I'm floored - positively flabbergasted - that I've never heard of this book until now. It took my looking for something to read from my list of 1001 Books You Must Read Before You Die.This is the hysterically funny account of Mr. Pooter, a typical, suburban, middle-class Englishman written in the late 1800s. And yet, it rarely read like a "classic" - it felt contemporary.

May 17
It reminded me a lot of a movie called The Money Pit with Tom Hanks in the beginning as M...more
Norm
I downloaded this to my Kindle kinda,sorta by accident, and when I started reading it I was pleasantly surprised at how well a contemporary author caught the colloquialisms, manner and speech of 1800's England ... then I felt like a bit of a fool when I found out it had been,in fact, written in the 1800's.

My bad.

That said (as the red begins to fade from my blush), this was a great book.. about relatively nothing ... by a supercilious ass ... with no great protagonist ... no overriding plot ... l...more
Willis
Interesting read. It's not exciting or dazzling. It is "Seinfeld" in Victorian times. It is about nothing: just a man keeping a diary of his days. He and his wife live very ordinary, middle-class lives. He works for a financial firm. She keeps house. They live simply. Appearances are important to them, not only for his work but for their standing in the community. Their adult son moves back in with them (common in today's world), and his lifestyle, speech, and attitude is very different from his...more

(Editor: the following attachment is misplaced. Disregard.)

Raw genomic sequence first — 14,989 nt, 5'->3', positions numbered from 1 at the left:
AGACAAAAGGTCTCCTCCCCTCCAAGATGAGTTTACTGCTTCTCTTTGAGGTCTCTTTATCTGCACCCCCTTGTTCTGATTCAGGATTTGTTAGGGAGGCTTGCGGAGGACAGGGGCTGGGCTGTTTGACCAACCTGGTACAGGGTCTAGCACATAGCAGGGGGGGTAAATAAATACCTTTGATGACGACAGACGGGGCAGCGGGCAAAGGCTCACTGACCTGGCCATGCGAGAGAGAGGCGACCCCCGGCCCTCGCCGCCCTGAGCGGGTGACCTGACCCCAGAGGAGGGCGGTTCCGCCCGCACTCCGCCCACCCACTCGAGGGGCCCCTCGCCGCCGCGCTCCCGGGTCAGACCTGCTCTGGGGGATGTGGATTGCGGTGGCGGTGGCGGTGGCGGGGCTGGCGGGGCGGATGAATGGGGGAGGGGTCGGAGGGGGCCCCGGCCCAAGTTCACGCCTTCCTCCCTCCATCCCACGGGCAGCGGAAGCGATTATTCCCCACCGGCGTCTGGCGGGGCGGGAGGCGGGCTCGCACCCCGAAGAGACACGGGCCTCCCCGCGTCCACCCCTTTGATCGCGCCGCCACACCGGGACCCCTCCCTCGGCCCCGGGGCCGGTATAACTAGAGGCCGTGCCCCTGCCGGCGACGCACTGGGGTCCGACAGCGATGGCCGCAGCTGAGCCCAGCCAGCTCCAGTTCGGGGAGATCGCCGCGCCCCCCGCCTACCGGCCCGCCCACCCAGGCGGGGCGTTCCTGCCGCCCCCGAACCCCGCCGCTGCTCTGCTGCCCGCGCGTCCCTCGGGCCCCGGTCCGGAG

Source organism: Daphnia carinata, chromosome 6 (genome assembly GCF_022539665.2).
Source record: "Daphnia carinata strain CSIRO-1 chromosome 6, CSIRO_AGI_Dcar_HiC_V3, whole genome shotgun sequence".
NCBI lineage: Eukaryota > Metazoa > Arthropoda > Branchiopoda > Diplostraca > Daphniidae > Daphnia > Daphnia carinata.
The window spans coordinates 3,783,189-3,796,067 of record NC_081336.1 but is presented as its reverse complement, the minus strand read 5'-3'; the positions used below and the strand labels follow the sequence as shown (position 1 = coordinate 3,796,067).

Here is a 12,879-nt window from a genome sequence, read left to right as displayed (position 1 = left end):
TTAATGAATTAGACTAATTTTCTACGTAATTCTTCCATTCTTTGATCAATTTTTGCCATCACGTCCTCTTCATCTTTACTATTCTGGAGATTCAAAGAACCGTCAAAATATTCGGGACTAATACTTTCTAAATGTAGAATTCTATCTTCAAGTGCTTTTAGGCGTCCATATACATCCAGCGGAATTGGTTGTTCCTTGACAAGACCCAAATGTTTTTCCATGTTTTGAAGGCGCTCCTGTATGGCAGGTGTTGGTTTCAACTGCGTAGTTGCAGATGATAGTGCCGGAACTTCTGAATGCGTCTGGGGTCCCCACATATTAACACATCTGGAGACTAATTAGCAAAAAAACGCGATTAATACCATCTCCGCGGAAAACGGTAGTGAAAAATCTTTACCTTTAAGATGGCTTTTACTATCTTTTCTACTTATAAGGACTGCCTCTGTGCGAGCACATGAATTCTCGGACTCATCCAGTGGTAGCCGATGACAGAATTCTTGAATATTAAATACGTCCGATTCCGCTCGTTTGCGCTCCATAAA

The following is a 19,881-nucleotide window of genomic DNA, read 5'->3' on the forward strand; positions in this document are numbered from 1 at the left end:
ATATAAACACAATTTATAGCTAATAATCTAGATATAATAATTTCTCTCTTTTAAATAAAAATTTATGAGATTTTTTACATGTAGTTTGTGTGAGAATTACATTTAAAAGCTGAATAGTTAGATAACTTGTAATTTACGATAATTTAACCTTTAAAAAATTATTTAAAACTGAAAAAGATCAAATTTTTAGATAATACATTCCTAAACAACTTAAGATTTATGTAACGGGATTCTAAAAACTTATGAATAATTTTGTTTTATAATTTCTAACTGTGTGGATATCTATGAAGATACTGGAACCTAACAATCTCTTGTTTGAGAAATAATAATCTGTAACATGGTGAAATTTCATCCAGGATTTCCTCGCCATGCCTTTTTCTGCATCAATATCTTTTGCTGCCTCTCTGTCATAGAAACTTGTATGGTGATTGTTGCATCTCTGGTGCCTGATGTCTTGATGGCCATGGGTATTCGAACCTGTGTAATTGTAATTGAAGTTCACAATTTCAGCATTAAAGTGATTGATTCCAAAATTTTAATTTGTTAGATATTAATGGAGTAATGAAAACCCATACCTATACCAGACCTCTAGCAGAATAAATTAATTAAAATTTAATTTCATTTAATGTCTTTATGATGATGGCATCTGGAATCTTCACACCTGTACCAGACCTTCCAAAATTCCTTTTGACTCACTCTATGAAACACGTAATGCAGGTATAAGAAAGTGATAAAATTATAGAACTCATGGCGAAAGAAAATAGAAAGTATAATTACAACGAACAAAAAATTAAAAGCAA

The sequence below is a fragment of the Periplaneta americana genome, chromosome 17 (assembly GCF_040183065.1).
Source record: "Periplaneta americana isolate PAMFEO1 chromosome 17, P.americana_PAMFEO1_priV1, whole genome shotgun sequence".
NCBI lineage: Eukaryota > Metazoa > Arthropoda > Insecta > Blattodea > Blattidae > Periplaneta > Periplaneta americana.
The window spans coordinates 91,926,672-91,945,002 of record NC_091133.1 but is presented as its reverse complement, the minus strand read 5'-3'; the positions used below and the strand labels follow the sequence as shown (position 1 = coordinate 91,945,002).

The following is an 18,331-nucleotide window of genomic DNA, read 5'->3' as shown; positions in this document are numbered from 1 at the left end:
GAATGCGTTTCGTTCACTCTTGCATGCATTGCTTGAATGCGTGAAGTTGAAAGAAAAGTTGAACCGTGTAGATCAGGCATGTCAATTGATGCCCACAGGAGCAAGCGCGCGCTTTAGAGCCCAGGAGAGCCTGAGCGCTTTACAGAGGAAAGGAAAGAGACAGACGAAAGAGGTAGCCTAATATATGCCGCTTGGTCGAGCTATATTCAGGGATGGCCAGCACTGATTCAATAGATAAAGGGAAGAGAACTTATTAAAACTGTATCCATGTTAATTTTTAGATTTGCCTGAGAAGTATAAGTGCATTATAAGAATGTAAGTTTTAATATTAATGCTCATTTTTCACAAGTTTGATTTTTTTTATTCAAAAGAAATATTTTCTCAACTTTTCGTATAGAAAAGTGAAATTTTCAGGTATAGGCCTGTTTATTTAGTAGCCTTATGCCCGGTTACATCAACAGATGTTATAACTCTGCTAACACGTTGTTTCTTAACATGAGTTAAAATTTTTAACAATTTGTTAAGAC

Rupert Smith
Comic novels feature prominently in my life, on the basis that there’s enough pain and misery in life without having to read about it all the time. Whenever someone offers me the latest heart-rending, soul-shattering tale of loss and grief I usually say ‘thank you very much’ and reach for something like The Diary of a Nobody. It’s one of those books that just gets funnier the more you read it, and things that seemed pointless or banal at first glance become hysterical. Originally published in se...more
Kylie
This is an excellent, light and amusing read. I wouldn't say it's laugh-out-loud funny, but it certainly had me smiling a lot, which is quite a feat.

Charles Pooter is a loveable and slightly old-fashioned, bumbling character, whose diary chronicles his life over the period of a year or so. He's a middle-class man who enjoys a pun (while the puns themselves are not uproariously funny, his reactions and elatedness at thinking them up are pretty amusing).

He (usually) enjoys the company of his frien...more
Jonathan Goddard
I loved this book right from the opening lines:

'Why should I not publish my diary? I have often seen reminiscences of people I have never even heard of, and I fail to see - because I do not happen to be a 'Somebody' - why my diary should not be interesting.'

Charles Pooter's narrative remains extremely witty throughout, and provided me with many very good laughs. I liked all the main family: our narrator Charlie, middle-aged, suburban dwelling, white-collar worker whose greatest dream is to have...more
Jonathan
Do you have trouble with servants and the grocer's boy? Do you find it difficult understanding the youth of today? What with their slang and modern approach to life. Do you find it difficult to adhere to the correct etiquette and find that you inadvertently offend everyone? Then you just might identify with the 'hero' of this satirical novel - Mr. Charles Pooter.

This novel is a mild satire of a Victorian lower middle-class clerk and is very readable - I read most of it on the bus to and from wo...more